Citizens of Frisco, Texas, the self-driving cars have arrived. Drive.ai plans to launch a self-driving car ride-hailing service in the Dallas suburb this July in a limited geo-fenced area. The company follows Waymo's announcement that it will operate a self-driving taxi service in a 100 square-mile area of Phoneix, Arizona.
Drive.ai said in its Monday announcement that the vehicles will solve "last-mile" situations—distances that are too far to walk, but close enough to drive to. Many of the areas where the self-driving vehicles will operate normally have limited parking, too. Members will be able to call up a self-driving vehicle via a smartphone app and travel on public roads between HALL Park offices and The Star.
When the vehicle arrives, a safety driver will remain in the driver's seat. Eventually, Drive.ai wants to replace the driver with a chaperone of sorts to educate riders on the technology. Ultimately, the company will remove any safety driver or chaperone when deemed necessary. Drive.ai also said the self-driving cars will be connected to its own "tele-choice" system, which will allow riders to call for assistance.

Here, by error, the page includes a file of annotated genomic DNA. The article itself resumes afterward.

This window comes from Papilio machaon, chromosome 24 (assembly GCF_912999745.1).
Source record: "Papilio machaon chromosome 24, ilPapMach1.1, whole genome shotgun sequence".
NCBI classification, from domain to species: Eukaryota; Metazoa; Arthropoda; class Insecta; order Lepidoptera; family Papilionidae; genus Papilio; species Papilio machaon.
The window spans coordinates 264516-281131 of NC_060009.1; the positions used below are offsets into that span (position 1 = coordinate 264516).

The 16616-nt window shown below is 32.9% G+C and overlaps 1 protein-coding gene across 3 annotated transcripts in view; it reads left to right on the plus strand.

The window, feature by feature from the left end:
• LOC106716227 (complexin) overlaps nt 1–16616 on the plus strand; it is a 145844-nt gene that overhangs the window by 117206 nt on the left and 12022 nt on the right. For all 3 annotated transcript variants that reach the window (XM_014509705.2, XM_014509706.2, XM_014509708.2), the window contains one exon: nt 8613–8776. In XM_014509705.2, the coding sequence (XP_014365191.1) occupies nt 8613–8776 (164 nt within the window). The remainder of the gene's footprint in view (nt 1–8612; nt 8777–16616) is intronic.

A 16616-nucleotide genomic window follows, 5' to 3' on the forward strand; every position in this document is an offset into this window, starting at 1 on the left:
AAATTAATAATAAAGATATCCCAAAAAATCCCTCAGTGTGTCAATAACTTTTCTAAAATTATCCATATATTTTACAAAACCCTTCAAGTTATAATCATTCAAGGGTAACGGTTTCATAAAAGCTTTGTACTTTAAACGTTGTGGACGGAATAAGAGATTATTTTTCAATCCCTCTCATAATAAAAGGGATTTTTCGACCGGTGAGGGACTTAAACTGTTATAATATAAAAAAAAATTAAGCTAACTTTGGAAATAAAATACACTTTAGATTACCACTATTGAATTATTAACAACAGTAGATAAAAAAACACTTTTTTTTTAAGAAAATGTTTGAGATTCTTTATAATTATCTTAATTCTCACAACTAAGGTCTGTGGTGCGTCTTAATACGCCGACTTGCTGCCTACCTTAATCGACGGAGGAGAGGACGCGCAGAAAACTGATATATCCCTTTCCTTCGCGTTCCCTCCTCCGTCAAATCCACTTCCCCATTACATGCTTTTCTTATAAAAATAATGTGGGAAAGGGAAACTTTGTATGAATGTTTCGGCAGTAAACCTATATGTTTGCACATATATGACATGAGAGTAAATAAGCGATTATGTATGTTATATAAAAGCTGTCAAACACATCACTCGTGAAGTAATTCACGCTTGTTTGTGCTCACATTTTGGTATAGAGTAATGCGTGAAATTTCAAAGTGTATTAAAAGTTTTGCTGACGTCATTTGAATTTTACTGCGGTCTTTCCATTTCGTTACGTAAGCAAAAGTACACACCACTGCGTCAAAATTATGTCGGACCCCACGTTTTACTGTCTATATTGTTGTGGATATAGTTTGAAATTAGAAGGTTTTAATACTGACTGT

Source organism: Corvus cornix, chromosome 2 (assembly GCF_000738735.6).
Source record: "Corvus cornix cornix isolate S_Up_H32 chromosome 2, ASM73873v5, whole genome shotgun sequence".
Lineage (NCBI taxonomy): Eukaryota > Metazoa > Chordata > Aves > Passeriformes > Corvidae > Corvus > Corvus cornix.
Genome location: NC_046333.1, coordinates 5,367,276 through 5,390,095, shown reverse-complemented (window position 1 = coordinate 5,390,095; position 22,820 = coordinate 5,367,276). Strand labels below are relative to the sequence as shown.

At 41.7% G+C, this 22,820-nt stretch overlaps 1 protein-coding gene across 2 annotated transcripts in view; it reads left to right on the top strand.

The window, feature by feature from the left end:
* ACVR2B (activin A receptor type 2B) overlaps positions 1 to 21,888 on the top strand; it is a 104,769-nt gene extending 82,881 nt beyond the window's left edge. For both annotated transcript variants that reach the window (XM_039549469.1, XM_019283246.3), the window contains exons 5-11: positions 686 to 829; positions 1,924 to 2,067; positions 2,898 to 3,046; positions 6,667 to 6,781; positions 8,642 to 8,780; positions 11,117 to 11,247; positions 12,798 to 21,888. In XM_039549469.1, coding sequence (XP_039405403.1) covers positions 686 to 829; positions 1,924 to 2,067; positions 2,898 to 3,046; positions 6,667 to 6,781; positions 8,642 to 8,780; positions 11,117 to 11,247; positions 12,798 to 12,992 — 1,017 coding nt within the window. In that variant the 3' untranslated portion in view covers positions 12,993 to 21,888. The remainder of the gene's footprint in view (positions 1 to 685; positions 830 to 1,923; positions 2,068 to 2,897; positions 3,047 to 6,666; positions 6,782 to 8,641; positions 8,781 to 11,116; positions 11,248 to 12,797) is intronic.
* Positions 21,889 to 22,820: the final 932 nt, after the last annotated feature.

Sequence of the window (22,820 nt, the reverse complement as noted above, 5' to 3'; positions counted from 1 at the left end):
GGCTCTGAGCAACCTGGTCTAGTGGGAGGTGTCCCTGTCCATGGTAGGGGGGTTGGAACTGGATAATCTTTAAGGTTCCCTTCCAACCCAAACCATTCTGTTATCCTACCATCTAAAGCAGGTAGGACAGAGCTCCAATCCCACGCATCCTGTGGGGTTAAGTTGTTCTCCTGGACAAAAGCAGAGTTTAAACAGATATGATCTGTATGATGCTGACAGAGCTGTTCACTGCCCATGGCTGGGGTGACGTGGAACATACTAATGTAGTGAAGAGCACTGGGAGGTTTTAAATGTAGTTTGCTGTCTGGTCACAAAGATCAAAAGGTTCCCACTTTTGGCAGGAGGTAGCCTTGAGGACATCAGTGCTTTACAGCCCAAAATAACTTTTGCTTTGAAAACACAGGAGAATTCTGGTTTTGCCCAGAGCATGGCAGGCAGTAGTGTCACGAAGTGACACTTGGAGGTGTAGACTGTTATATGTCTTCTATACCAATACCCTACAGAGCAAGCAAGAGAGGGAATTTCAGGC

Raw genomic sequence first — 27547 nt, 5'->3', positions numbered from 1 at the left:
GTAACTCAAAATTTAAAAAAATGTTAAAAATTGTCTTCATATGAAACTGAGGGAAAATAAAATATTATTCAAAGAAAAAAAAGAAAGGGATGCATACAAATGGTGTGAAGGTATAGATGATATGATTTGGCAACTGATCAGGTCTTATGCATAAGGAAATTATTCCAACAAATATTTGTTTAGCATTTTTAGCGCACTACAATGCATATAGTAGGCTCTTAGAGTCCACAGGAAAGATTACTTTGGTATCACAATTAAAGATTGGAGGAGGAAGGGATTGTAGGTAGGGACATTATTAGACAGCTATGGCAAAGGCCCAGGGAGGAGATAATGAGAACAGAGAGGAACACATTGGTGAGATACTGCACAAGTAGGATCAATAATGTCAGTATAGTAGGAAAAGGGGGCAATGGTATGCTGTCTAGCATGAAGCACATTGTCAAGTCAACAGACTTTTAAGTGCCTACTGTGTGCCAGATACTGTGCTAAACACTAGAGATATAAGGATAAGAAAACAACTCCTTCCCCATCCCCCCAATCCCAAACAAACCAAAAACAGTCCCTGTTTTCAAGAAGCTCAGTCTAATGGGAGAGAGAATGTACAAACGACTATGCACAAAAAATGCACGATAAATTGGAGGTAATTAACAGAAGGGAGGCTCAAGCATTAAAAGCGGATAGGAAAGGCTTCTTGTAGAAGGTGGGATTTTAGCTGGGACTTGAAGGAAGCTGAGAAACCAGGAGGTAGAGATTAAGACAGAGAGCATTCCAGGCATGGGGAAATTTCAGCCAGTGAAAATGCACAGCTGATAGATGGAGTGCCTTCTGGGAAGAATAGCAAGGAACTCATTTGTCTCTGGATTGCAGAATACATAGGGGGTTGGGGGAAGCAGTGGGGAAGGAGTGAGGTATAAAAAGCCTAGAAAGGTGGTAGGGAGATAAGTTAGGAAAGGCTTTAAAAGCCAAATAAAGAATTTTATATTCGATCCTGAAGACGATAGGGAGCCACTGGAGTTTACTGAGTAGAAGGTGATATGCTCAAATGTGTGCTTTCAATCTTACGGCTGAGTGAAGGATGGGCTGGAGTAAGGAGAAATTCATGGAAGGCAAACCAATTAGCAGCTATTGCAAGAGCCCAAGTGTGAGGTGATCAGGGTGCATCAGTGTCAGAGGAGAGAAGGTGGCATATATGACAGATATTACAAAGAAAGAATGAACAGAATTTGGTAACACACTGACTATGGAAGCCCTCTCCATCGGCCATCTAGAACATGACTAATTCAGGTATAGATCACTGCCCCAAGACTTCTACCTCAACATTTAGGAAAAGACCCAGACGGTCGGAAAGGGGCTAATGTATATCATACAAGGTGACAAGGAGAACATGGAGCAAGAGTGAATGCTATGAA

The company has done its best to foster a safe environment for pedestrians and riders, too. The self-driving car industry took a collective pause after an Uber self-driving vehicle struck and killed a pedestrian last March. Drive.ai highlighted the fact that its self-driving cars are clearly marked and feature signage to help convey what the vehicle is doing. For example, a screen shows that the car is waiting for pedestrians to cross before continuing.
Drive.ai calls its service a true rollout of Level 4 self-driving cars, which is a "highly automated" car on the autonomy scale. The scale tops out at Level 5, or full automation.